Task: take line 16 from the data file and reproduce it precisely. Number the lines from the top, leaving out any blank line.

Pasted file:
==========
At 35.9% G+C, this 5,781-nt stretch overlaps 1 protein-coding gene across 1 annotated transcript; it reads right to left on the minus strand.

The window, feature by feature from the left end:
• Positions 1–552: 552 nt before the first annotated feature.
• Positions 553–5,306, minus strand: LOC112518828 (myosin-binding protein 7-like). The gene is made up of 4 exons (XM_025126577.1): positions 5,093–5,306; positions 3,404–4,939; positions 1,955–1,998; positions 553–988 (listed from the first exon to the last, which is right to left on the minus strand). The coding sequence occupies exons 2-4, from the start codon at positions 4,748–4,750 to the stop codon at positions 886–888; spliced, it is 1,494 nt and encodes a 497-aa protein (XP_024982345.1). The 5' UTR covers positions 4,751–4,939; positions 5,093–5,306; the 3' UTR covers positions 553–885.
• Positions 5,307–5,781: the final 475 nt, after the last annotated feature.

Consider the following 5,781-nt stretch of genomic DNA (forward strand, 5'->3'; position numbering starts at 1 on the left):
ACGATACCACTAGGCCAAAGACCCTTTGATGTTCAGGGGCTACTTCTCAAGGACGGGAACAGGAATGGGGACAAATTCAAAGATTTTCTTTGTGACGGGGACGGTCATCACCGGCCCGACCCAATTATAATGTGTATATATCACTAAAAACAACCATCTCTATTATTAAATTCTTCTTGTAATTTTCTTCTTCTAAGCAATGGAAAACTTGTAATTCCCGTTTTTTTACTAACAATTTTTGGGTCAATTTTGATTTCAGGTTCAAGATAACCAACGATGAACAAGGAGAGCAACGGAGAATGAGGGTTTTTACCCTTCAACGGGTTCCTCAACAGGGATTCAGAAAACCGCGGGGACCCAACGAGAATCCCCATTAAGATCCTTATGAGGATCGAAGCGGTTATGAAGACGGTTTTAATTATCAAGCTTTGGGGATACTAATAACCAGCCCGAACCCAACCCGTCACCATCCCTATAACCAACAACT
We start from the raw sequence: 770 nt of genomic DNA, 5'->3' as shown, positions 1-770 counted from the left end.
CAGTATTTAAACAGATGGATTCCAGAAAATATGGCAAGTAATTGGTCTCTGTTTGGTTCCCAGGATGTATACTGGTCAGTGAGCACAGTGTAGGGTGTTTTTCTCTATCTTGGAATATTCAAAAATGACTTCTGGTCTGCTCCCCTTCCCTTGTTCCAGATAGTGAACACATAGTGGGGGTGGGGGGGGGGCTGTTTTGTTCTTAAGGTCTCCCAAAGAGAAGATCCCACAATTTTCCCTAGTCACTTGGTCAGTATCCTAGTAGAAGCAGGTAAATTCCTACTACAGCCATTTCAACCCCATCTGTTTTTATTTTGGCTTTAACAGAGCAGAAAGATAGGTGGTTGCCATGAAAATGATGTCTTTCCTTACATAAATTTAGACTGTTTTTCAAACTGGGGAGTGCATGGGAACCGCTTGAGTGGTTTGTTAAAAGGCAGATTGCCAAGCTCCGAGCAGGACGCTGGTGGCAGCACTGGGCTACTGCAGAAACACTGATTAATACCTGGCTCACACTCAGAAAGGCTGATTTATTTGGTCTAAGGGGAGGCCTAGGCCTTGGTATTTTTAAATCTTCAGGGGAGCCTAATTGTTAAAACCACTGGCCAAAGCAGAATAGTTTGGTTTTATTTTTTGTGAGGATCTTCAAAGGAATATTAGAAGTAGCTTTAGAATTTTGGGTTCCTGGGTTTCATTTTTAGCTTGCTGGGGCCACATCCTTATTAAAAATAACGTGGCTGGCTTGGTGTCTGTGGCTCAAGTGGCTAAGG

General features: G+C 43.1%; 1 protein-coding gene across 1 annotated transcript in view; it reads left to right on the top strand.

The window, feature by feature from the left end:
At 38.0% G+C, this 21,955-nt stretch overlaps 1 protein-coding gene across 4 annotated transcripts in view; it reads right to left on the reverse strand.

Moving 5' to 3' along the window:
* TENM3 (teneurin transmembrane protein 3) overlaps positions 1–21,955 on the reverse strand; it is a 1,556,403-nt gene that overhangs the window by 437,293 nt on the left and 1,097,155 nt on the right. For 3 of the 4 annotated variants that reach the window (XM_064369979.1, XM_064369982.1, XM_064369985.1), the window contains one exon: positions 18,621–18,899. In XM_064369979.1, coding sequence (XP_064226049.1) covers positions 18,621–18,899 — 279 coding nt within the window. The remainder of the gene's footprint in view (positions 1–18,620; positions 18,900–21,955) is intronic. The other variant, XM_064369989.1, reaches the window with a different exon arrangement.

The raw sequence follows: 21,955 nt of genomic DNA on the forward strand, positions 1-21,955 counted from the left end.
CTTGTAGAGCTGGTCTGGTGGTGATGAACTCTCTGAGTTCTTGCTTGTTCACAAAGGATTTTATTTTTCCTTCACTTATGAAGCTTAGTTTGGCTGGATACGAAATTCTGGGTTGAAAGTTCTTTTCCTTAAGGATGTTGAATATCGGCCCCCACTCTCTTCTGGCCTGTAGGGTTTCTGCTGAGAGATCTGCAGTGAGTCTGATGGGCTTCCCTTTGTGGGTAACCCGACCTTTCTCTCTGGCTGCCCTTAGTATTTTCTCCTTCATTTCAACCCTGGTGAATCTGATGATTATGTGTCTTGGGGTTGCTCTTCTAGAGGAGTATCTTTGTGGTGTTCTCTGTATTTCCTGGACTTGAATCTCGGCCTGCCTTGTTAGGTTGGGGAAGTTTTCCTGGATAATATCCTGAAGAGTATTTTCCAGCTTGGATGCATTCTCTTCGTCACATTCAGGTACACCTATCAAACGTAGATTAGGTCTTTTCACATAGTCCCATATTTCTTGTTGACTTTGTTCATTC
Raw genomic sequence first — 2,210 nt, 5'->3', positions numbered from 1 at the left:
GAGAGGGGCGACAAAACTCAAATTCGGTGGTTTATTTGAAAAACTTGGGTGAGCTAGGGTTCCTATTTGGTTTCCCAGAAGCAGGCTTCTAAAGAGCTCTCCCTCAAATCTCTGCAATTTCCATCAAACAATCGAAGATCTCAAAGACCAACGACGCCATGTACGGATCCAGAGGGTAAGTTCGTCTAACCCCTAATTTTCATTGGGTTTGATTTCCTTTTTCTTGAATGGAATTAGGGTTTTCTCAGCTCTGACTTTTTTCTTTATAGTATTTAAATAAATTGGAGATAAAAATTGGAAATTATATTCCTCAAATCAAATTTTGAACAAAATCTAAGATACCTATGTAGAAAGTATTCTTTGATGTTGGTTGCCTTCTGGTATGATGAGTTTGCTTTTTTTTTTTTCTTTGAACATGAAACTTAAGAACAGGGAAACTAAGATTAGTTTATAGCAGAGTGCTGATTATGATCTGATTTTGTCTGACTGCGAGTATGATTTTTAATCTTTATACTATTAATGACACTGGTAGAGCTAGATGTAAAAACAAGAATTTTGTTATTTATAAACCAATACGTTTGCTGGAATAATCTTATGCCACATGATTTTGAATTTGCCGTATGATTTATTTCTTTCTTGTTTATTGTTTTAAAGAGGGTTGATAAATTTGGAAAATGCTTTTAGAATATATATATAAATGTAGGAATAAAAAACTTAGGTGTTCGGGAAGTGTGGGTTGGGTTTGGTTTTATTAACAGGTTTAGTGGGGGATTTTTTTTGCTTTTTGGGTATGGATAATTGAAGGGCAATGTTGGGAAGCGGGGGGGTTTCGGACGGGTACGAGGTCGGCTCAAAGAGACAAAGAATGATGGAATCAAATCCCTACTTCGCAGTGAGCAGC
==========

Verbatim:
CTTGTAGAGCTGGTCTGGTGGTGATGAACTCTCTGAGTTCTTGCTTGTTCACAAAGGATTTTATTTTTCCTTCACTTATGAAGCTTAGTTTGGCTGGATACGAAATTCTGGGTTGAAAGTTCTTTTCCTTAAGGATGTTGAATATCGGCCCCCACTCTCTTCTGGCCTGTAGGGTTTCTGCTGAGAGATCTGCAGTGAGTCTGATGGGCTTCCCTTTGTGGGTAACCCGACCTTTCTCTCTGGCTGCCCTTAGTATTTTCTCCTTCATTTCAACCCTGGTGAATCTGATGATTATGTGTCTTGGGGTTGCTCTTCTAGAGGAGTATCTTTGTGGTGTTCTCTGTATTTCCTGGACTTGAATCTCGGCCTGCCTTGTTAGGTTGGGGAAGTTTTCCTGGATAATATCCTGAAGAGTATTTTCCAGCTTGGATGCATTCTCTTCGTCACATTCAGGTACACCTATCAAACGTAGATTAGGTCTTTTCACATAGTCCCATATTTCTTGTTGACTTTGTTCATTC